“No branch of service has been in the business of saving lives longer than the Coast Guard … In the end, this remarkable institution is so special not because of its storied history – but because it is also so clearly indispensable to America’s future.” – President George H.W. Bush
Today’s U.S. Coast Guard did not come into existence under this name until January 1915, with the merger of the Revenue Cutter Service (1790) and the U.S. Life-Saving Service (1878). It then absorbed the Lighthouse Service (1789) in 1939 and, in 1946, the Maritime Service (which traced its origins back to the Steamboat Inspection Service, founded in 1838). Most of the components that eventually became the U.S. Coast Guard handled some aspect of lifesaving at sea, either peripherally through navigation aids or safety inspections or directly through (initially volunteer) services using equipment paid for by Congress to rescue shipwrecked mariners and passengers.
The unofficial motto of the Coast Guard of the era – “You have to go out, but you don’t have to come back!” – arose in 1899, stemming from a Life-Saving Service regulation that states, in part: “In attempting a rescue, [the Life-Saving Station keeper] will not desist from his efforts until by actual trial, the impossibility of effecting a rescue is demonstrated. The statement of the keeper that he did not try to use the boat because the sea or surf was too heavy will not be accepted, unless attempts to launch it were actually made and failed.”
In the past 224 years, the Coast Guard and its predecessor components have rescued more than 1.25 million people – although the official tally does not include 33,544 lives saved during Hurricane Katrina nor 138 during Hurricane Rita.
The first of the federally funded efforts began in 1848 with a series of unmanned lifesaving stations along the New Jersey coast, south of New York harbor, equipped with “surfboats, rockets, carronades, and other necessary apparatus for the better preservation of life and property from shipwrecks.” The Massachusetts Humane Society also received funds from Congress that year for similar facilities along the Massachusetts coastline.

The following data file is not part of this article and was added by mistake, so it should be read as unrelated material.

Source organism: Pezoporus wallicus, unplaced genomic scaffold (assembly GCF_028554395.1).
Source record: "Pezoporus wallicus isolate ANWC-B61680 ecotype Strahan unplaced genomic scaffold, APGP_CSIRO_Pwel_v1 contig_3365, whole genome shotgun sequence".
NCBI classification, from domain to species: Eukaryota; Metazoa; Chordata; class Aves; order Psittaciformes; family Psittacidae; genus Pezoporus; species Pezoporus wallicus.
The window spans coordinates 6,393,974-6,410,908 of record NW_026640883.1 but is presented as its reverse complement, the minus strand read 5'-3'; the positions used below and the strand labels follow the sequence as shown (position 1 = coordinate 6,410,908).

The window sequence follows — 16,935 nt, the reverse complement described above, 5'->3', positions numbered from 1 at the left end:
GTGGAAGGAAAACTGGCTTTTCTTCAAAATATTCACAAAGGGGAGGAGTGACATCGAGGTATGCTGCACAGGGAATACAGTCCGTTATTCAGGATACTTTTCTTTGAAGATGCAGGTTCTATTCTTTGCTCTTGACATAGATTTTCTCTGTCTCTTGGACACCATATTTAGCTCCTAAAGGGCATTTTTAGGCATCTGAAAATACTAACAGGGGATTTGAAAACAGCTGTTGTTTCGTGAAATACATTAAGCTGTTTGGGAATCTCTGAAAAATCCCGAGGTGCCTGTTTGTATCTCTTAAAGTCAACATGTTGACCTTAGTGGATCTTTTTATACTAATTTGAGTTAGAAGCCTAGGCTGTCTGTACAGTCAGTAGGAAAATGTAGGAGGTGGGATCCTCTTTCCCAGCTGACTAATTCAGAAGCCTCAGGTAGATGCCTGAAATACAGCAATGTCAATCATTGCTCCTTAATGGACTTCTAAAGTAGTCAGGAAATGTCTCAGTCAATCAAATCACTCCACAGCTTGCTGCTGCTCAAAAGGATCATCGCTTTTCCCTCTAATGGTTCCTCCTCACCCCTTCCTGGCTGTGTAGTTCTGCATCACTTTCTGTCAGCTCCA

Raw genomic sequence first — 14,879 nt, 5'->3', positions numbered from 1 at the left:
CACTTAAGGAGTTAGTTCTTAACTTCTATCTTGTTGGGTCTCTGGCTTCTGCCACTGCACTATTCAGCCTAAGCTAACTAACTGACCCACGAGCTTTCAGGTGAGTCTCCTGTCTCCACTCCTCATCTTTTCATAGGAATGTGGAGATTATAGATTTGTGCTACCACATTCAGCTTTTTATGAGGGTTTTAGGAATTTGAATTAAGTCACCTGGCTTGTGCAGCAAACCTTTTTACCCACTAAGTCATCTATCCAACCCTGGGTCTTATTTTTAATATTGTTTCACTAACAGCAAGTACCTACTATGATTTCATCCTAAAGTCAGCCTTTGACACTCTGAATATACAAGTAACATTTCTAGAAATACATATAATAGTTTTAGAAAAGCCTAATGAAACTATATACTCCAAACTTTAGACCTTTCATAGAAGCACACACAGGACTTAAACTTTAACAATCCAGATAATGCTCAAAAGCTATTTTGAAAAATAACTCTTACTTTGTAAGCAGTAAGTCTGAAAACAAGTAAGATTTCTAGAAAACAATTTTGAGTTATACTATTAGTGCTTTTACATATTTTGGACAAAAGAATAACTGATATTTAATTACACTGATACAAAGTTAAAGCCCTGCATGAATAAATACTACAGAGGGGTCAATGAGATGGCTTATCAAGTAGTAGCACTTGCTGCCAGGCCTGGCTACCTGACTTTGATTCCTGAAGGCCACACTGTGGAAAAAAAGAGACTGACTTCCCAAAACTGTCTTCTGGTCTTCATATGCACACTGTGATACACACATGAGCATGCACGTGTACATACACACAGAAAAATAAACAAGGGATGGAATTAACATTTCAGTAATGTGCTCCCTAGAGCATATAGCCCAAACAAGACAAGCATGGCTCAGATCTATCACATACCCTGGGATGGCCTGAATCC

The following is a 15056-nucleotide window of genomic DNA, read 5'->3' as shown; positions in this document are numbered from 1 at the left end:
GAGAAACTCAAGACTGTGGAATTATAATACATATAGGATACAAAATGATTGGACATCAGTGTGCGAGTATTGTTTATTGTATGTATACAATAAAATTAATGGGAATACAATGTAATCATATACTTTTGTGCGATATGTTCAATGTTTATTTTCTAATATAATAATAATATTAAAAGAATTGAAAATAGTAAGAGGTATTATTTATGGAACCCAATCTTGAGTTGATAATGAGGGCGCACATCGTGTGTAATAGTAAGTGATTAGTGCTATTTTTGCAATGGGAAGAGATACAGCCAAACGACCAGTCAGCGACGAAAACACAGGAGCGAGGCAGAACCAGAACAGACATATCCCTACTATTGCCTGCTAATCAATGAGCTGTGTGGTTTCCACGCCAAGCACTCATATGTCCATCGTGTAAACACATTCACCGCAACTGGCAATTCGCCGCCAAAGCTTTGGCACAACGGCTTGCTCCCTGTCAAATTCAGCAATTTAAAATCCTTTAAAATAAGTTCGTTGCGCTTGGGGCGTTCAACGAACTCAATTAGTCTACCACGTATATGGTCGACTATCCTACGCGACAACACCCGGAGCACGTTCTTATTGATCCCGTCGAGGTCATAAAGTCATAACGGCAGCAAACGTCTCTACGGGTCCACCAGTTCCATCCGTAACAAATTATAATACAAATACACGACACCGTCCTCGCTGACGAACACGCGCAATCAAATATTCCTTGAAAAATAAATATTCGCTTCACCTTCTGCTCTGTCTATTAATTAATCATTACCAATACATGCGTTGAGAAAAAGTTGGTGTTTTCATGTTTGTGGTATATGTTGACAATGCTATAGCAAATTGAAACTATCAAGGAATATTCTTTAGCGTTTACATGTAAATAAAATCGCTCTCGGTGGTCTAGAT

The stations were managed by the U.S. Revenue Marine Service (which later became the U.S. Revenue Cutter Service), using volunteer crews, in a manner similar to volunteer fire departments ashore. The inadequacy of the equipment, crew training, and number of stations became apparent when the Category 3 Great Carolina Hurricane hit the Georgia coast in September 1854, sinking or severely damaging an untold number of boats and ships and leading to the deaths of a large number of sailors.
As a result, Congress appropriated funds to increase the number of lifesaving stations, update and improve their equipment, and hire full-time keepers for each station, plus two superintendents to manage the facilities. Despite their good intentions, by 1871, the stations again were inadequate and their equipment, according to an inspection report by Capt. John Faunce of the Revenue Marine Service, was rusted, some to the point of ruin. Newly appointed Revenue Marine Service Chief Sumner Kimball, who had ordered the inspection, convinced Congress to appropriate $200,000 (nearly $4 million in current dollars) to institute full-time six-man boatcrews at all stations and set out standards of performance regulations for them to meet.
In 1874, new stations were added along the East Coast, from Maine to North Carolina and at Port Aransas, Texas. The following year, additional stations were created to serve the Great Lakes and the House of Refuge in Florida. By 1878, that expanded network of lifesaving stations was formally organized into the Life-Saving Service, under the Treasury Department.
Three types of stations were created, according to the location and needs of the area.
Lifesaving stations initially were manned by full-time crews during those times of the year when wrecks were most likely due to weather – typically November to April along the East Coast. By 1900, however, the “active season” was expanded to cover the entire year. Because most of those stations were located in isolated areas without docks, the crewmen had to launch their boats from an open beach into the surf.